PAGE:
Tonight was the awards ceremony for the One Show College Competition, for which schools nationwide turned in their top student portolios. See some here.
Doritos -- which in the last couple of years has devoted much of its promotional budget to lobbing cash at "creative" users (1, 2, 3) -- also solicited a campaign brief seeking "Doritos advertising that is iconic as Doritos."
The word "iconic" sparked interesting conversation after the show. Links to video below.
This weekend, I noticed a local store window with several signs promoting its blowout "economic stimulus sale." Dominos has similarly launched a "recession-buster deal." I even saw Craigslist postings using the recession as a marketing message.
IMHO there's nothing better than reminding me of our country's financial woes to entice me to spend more money. Sure, the economy's tanking, but at least now I can get 20 percent off everything!
Ontario-based HBC.com is selling some zany-looking gear for the Beijing Olympics. Loud colours and frightening patterns aside, they appear to be slathered in symbols inspired by the Dharma Initiative in ABC's Lost.
I miss the catchy handcuff motif. What is it about Olympic sponsorship that makes creative people completely insane? (See Adidas cross-cultural flub, NYC's 2012 Olympic logo, London's epileptic nightmare.)
- There's something about spoken word poetry that makes us clench our glutes. You know, like someone about to suffer something unavoidably bad. This spoken word PSA by "MIKE-E" for the American Cancer Society wasn't terrible, but we winced all through it anyway.
- Google Maps, meet GTA IV.
- So Twitter went down for just exactly too long, and in that time frame Jolie O'Dell discovered Chatterous (now in alpha!). It will get you laid.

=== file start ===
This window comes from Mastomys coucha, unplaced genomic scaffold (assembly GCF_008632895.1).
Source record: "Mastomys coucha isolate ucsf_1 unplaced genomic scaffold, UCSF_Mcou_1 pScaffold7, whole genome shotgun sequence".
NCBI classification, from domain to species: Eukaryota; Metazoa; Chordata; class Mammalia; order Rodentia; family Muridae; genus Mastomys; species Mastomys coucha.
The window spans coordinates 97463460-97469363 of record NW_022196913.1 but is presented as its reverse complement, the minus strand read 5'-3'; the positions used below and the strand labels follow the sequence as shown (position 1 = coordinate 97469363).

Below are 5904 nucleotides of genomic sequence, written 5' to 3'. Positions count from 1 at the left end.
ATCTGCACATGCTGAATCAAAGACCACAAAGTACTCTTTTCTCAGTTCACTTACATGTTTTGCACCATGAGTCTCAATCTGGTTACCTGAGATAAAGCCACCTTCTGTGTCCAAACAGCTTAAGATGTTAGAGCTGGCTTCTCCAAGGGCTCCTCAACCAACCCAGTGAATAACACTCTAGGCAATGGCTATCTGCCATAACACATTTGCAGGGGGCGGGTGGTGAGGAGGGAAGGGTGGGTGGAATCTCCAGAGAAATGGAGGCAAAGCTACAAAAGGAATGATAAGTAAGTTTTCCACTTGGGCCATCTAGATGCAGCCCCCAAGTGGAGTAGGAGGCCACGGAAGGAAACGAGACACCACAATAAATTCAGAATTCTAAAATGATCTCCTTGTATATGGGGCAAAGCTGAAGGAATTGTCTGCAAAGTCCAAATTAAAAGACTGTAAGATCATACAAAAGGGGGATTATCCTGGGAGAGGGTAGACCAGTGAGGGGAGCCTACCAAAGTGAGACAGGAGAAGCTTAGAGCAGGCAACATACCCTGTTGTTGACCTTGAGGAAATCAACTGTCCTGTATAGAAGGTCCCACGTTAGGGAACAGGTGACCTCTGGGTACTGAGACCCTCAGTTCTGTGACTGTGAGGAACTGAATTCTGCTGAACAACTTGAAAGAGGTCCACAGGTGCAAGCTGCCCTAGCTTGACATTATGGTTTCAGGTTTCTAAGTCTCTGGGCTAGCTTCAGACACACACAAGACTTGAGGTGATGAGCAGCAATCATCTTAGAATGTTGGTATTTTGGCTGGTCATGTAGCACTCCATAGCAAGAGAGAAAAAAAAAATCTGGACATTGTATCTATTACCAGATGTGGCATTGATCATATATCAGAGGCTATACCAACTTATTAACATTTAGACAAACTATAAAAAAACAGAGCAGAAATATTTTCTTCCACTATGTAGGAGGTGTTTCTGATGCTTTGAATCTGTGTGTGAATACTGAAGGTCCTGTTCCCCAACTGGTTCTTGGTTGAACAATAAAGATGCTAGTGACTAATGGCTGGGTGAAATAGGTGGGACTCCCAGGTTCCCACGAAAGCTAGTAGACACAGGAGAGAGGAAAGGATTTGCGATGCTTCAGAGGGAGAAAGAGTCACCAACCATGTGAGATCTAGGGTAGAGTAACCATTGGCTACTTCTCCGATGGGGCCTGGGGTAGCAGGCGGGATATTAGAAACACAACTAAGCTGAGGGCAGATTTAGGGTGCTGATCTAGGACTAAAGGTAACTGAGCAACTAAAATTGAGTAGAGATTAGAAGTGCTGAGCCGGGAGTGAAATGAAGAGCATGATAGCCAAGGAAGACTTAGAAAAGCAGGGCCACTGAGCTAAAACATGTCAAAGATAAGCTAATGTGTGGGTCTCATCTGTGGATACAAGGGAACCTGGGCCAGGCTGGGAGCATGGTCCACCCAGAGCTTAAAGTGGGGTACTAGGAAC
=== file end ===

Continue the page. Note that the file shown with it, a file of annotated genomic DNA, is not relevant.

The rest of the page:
- New Google killer on the loose. You know what's fun? Googling "Google killer".
- Starbuck's profits fell 28 percent compared to this time last year. Bummer. CEO Schultz says the crappy numbers "reflect the sharp weakening US consumer environment."
- Acura's TSX hopes to endear itself to Millennials by pointing out how we don't sleep. EVER. Printwork by RPA.
It's like Guitar Hero on your computer! Created by Cake and sponsored by caffeine-fueled Pro Plus, the game promotes Virgin's V Festival in August. Just like Guitar Hero, you use the arrow keys on the keyboard to keep match the moving arrows on the screen. Players who can keep up earn the chance to win free tickets to the festival.
So KFC has been running this commercial that continues its "find the secret" approach to TV advertising. If you correctly identify the secret image in the spot or in the chain's POP display and are among the first 1,000 to do so, you will win a free sandwich.
So while there is, indeed, a secret image to be found in the ad, it was the nagging "who's that B movie star" reaction that captured more attention here at Adrants. The blond girl in the ad has been seen in several movies. Can you guess who she is? It's not Brittany Snow who's currently starring in Prom Night.
- Based in Japan? Imbue your iGoogle page with spirit of cheetah. Via @michaelallison.
- Because moms need $100 jeans too. Tummy tucker? Better still.
- This online effort for Absolut's "In an Absolut World" campaign lets you spy on the prime minister of Australia from four security cameras. Prank call or order him Chinese food. Sometimes he does Tai Chi. By TEQUILA\ Australia.
- The Missouri Lottery invites you to answer the call of Viper. I wouldn't. Well, maybe if I got lotto money for it.
- Buzzd put together a product demo to show off its "killer features." Get this: It HAS NO SOUND. Dude, these days even PowerPoints have sound. Was the brains of your operation out sick?
Dear Amazon.com Customer,
As someone who purchased video games or music from genres included in the game, you might be interested in our Grand Theft Auto IV music downloads store.
This is part of an email pitch that preceded a GIGANTOR graphic inviting me to "Download music from Grand Theft Auto IV."
When I was a kid, there was this place called Be a Star. Be a Star ironed your hair, gave you fingerless gloves, and propped you up in front of a camera to sulk or dance or whatever while some random '80s hit played overhead.
It would then create a music video, complete with body duplication effects, time freezes, superimposed lettering, and random pools of colour eating away at each other around your inert fishlike body.
That's what REM's video for Hollow Man reminds me of. Produced by Crush, Toronto, it also includes a digital avatar inspired by user input from its performance at SXSW. The band calls it the "symbolic heart" of the video.
Pay no attention to the gorgeous woman used in every shot of this teaser. We're not even sure why she's there. The real star of this promotional series is ... wait for it...